Christopher Nolan Slams ‘Tenet’ Studio Warner Bros Over HBO Max Windows Experiment – Deadline


Christopher Nolan, who was doing consumer press interviews today for the DVD release of Tenet, was asked about that movie’s film studio, Warner Bros., and their recent radical windows plan to drop their entire 2021 slate both in theaters and on their struggling frosh streaming service HBO Max at the same time. It was a move last Thursday that blindsided both film co-financiers and talent, leaving them irate.

“Some of our industry’s biggest filmmakers and most important movie stars went to bed the night before thinking they were working for the greatest movie studio and woke up to find out they were working for the worst streaming service,” said Nolan in a statement, kicking HBO Max in the teeth.

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Warners and exhibition rushed to reopen movie theaters during the pandemic for Tenet. Some industry sources believed the move was premature during the pandemic, especially with box office capital New York and LA closed, as well as other markets, with the $200M spy noir thriller seeing lackluster global results of $360M, 32% less than Nolan’s previous WWII feature Dunkirk. The theory has been floated by many distribution heads of late that if we didn’t rush to reopen theaters for Tenet than perhaps this HBO Max deal wouldn’t have been floated.

Nolan said that the Burbank, CA lot was “dismantling” an ideal distribution system between theaters and homes “as we speak. They don’t even understand what they’re losing. Their decision makes no economic sense and even the most casual Wall Street investor can see the difference between disruption and dysfunction.”

Speaking to ET Online at the Tenet DVD presser, Nolan expressed his shock over how Warner Bros didn’t even give top-tier talent and filmmakers a heads up that the HBO Max/theatrical plan was in the works. The 2021 slate per Nolan “is meant to be out there for the widest possible audiences… And now they’re being used as a loss-leader for the streaming service — for the fledgling streaming service — without any consultation. So, there’s a lot of controversy. It’s very, very, very, very messy. A real bait and switch. Yeah, it’s sort of not how you treat filmmakers and stars and people who, these guys have given a lot for these projects. They deserved to be consulted and spoken to about what was going to happen to their work.”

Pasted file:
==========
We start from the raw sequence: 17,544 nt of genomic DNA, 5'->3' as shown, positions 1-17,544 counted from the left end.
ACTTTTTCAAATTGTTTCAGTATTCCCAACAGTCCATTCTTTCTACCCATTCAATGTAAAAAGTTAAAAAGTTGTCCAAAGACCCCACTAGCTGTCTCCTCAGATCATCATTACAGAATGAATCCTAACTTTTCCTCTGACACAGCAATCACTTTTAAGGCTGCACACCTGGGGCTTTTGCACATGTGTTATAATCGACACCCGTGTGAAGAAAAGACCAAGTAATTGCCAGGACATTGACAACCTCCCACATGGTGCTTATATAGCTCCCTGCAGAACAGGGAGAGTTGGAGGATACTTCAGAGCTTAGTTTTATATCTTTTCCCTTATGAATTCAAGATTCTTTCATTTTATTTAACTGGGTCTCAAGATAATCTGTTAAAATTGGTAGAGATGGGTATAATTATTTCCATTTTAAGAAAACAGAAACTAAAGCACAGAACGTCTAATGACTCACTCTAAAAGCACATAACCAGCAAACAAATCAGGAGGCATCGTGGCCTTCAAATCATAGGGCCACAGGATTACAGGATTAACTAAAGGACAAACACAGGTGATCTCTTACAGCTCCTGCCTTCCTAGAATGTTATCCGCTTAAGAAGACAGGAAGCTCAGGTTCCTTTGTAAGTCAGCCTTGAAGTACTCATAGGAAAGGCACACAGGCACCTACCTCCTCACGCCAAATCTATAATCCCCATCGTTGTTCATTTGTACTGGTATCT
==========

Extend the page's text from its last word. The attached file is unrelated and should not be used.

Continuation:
Despite Warner Bros upside-down plans, which could very well spell doom to movie theaters as they’re poised to compete with a $20/month streaming service, Nolan told ET that he believes the theatrical experience will return in the long-term.

Said Nolan, “I think all of the studios know that the movie theater experience will bounce back and be a very important part of the ecosystem long-term. What you have right now in our business is a lot of the use of the pandemic as an excuse for sort of grappling for short-term advantage. And it’s really unfortunate. It’s not the way to do business and it’s not the best thing for the health of our industry. But when the theaters are back and people are going back to the movies, when the vaccine has been rolled out and there’s an appropriate health response from the federal government, I’m very bullish on the long-term prospects of the industry. People love going to the movies and they’re going to get to go again.”



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